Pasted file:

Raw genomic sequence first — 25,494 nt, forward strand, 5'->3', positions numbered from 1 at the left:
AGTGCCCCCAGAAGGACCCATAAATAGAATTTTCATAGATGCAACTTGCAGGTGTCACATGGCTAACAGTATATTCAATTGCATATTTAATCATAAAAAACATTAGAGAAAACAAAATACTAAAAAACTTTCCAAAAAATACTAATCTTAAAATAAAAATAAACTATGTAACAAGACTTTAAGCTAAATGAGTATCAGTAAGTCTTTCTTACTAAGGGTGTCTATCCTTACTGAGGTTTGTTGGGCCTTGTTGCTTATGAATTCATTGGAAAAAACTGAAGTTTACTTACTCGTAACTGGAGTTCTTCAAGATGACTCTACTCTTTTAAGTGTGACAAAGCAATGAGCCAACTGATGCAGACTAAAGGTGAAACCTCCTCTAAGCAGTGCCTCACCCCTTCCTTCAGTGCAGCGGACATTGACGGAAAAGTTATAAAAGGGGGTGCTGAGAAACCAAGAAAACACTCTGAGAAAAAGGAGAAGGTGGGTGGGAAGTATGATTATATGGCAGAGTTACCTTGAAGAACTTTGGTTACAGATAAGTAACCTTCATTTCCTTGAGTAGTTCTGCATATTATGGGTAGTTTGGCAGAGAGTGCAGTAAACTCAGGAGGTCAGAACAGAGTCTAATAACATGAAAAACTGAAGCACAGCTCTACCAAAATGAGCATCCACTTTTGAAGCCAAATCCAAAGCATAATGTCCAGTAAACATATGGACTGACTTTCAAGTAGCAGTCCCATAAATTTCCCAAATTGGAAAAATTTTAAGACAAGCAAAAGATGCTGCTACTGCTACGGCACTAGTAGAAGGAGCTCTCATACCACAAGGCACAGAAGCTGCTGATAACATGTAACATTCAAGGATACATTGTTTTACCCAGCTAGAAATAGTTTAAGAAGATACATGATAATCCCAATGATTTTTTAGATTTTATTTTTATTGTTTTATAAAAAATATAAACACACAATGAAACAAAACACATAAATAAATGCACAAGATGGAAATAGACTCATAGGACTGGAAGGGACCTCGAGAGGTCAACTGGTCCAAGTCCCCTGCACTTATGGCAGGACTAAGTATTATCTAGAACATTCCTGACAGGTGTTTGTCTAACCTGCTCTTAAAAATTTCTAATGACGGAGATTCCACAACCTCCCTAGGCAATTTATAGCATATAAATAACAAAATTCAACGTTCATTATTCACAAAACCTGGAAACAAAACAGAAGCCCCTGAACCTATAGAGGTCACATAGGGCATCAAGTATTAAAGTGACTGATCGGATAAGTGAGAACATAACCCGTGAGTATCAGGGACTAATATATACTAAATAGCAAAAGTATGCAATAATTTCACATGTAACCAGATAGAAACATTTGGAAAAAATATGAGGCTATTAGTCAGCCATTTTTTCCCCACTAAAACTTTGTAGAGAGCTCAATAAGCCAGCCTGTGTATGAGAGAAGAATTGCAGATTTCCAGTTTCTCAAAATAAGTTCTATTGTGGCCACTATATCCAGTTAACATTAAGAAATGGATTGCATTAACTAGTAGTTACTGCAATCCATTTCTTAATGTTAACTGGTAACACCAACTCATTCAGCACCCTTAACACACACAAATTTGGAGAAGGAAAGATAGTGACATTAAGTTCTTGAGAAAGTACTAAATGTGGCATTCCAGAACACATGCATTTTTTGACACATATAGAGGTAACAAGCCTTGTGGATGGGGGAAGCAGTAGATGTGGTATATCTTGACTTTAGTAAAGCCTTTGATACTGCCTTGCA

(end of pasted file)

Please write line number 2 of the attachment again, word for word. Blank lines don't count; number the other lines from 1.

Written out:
AGTGCCCCCAGAAGGACCCATAAATAGAATTTTCATAGATGCAACTTGCAGGTGTCACATGGCTAACAGTATATTCAATTGCATATTTAATCATAAAAAACATTAGAGAAAACAAAATACTAAAAAACTTTCCAAAAAATACTAATCTTAAAATAAAAATAAACTATGTAACAAGACTTTAAGCTAAATGAGTATCAGTAAGTCTTTCTTACTAAGGGTGTCTATCCTTACTGAGGTTTGTTGGGCCTTGTTGCTTATGAATTCATTGGAAAAAACTGAAGTTTACTTACTCGTAACTGGAGTTCTTCAAGATGACTCTACTCTTTTAAGTGTGACAAAGCAATGAGCCAACTGATGCAGACTAAAGGTGAAACCTCCTCTAAGCAGTGCCTCACCCCTTCCTTCAGTGCAGCGGACATTGACGGAAAAGTTATAAAAGGGGGTGCTGAGAAACCAAGAAAACACTCTGAGAAAAAGGAGAAGGTGGGTGGGAAGTATGATTATATGGCAGAGTTACCTTGAAGAACTTTGGTTACAGATAAGTAACCTTCATTTCCTTGAGTAGTTCTGCATATTATGGGTAGTTTGGCAGAGAGTGCAGTAAACTCAGGAGGTCAGAACAGAGTCTAATAACATGAAAAACTGAAGCACAGCTCTACCAAAATGAGCATCCACTTTTGAAGCCAAATCCAAAGCATAATGTCCAGTAAACATATGGACTGACTTTCAAGTAGCAGTCCCATAAATTTCCCAAATTGGAAAAATTTTAAGACAAGCAAAAGATGCTGCTACTGCTACGGCACTAGTAGAAGGAGCTCTCATACCACAAGGCACAGAAGCTGCTGATAACATGTAACATTCAAGGATACATTGTTTTACCCAGCTAGAAATAGTTTAAGAAGATACATGATAATCCCAATGATTTTTTAGATTTTATTTTTATTGTTTTATAAAAAATATAAACACACAATGAAACAAAACACATAAATAAATGCACAAGATGGAAATAGACTCATAGGACTGGAAGGGACCTCGAGAGGTCAACTGGTCCAAGTCCCCTGCACTTATGGCAGGACTAAGTATTATCTAGAACATTCCTGACAGGTGTTTGTCTAACCTGCTCTTAAAAATTTCTAATGACGGAGATTCCACAACCTCCCTAGGCAATTTATAGCATATAAATAACAAAATTCAACGTTCATTATTCACAAAACCTGGAAACAAAACAGAAGCCCCTGAACCTATAGAGGTCACATAGGGCATCAAGTATTAAAGTGACTGATCGGATAAGTGAGAACATAACCCGTGAGTATCAGGGACTAATATATACTAAATAGCAAAAGTATGCAATAATTTCACATGTAACCAGATAGAAACATTTGGAAAAAATATGAGGCTATTAGTCAGCCATTTTTTCCCCACTAAAACTTTGTAGAGAGCTCAATAAGCCAGCCTGTGTATGAGAGAAGAATTGCAGATTTCCAGTTTCTCAAAATAAGTTCTATTGTGGCCACTATATCCAGTTAACATTAAGAAATGGATTGCATTAACTAGTAGTTACTGCAATCCATTTCTTAATGTTAACTGGTAACACCAACTCATTCAGCACCCTTAACACACACAAATTTGGAGAAGGAAAGATAGTGACATTAAGTTCTTGAGAAAGTACTAAATGTGGCATTCCAGAACACATGCATTTTTTGACACATATAGAGGTAACAAGCCTTGTGGATGGGGGAAGCAGTAGATGTGGTATATCTTGACTTTAGTAAAGCCTTTGATACTGCCTTGCA